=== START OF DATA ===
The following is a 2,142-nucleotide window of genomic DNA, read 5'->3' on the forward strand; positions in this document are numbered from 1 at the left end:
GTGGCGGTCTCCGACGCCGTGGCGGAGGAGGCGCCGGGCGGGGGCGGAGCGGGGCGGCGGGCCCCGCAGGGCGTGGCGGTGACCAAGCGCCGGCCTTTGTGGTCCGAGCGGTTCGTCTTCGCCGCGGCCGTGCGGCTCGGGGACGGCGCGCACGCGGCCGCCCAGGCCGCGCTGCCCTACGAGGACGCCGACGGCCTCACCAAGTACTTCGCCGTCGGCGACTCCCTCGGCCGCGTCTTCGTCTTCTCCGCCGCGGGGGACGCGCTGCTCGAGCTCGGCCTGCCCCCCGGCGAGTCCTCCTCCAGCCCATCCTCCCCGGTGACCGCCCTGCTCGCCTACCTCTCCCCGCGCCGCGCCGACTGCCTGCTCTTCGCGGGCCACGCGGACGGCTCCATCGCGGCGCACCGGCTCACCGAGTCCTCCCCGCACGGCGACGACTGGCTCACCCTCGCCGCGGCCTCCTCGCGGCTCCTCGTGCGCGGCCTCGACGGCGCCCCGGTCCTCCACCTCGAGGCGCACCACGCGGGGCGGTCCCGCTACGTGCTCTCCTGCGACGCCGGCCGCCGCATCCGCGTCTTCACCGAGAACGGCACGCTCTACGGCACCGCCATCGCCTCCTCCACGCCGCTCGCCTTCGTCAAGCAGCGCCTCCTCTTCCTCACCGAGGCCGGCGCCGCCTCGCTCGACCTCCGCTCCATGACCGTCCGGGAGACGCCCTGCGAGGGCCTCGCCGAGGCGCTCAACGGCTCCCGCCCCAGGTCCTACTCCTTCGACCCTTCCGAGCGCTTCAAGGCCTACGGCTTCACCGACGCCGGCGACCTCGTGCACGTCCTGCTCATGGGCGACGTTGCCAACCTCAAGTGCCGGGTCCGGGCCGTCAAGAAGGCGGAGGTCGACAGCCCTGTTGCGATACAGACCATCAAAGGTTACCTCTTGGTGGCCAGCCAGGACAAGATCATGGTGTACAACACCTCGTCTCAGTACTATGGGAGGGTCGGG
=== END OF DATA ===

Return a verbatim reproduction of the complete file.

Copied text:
The following is a 2,142-nucleotide window of genomic DNA, read 5'->3' on the forward strand; positions in this document are numbered from 1 at the left end:
GTGGCGGTCTCCGACGCCGTGGCGGAGGAGGCGCCGGGCGGGGGCGGAGCGGGGCGGCGGGCCCCGCAGGGCGTGGCGGTGACCAAGCGCCGGCCTTTGTGGTCCGAGCGGTTCGTCTTCGCCGCGGCCGTGCGGCTCGGGGACGGCGCGCACGCGGCCGCCCAGGCCGCGCTGCCCTACGAGGACGCCGACGGCCTCACCAAGTACTTCGCCGTCGGCGACTCCCTCGGCCGCGTCTTCGTCTTCTCCGCCGCGGGGGACGCGCTGCTCGAGCTCGGCCTGCCCCCCGGCGAGTCCTCCTCCAGCCCATCCTCCCCGGTGACCGCCCTGCTCGCCTACCTCTCCCCGCGCCGCGCCGACTGCCTGCTCTTCGCGGGCCACGCGGACGGCTCCATCGCGGCGCACCGGCTCACCGAGTCCTCCCCGCACGGCGACGACTGGCTCACCCTCGCCGCGGCCTCCTCGCGGCTCCTCGTGCGCGGCCTCGACGGCGCCCCGGTCCTCCACCTCGAGGCGCACCACGCGGGGCGGTCCCGCTACGTGCTCTCCTGCGACGCCGGCCGCCGCATCCGCGTCTTCACCGAGAACGGCACGCTCTACGGCACCGCCATCGCCTCCTCCACGCCGCTCGCCTTCGTCAAGCAGCGCCTCCTCTTCCTCACCGAGGCCGGCGCCGCCTCGCTCGACCTCCGCTCCATGACCGTCCGGGAGACGCCCTGCGAGGGCCTCGCCGAGGCGCTCAACGGCTCCCGCCCCAGGTCCTACTCCTTCGACCCTTCCGAGCGCTTCAAGGCCTACGGCTTCACCGACGCCGGCGACCTCGTGCACGTCCTGCTCATGGGCGACGTTGCCAACCTCAAGTGCCGGGTCCGGGCCGTCAAGAAGGCGGAGGTCGACAGCCCTGTTGCGATACAGACCATCAAAGGTTACCTCTTGGTGGCCAGCCAGGACAAGATCATGGTGTACAACACCTCGTCTCAGTACTATGGGAGGGTCGGG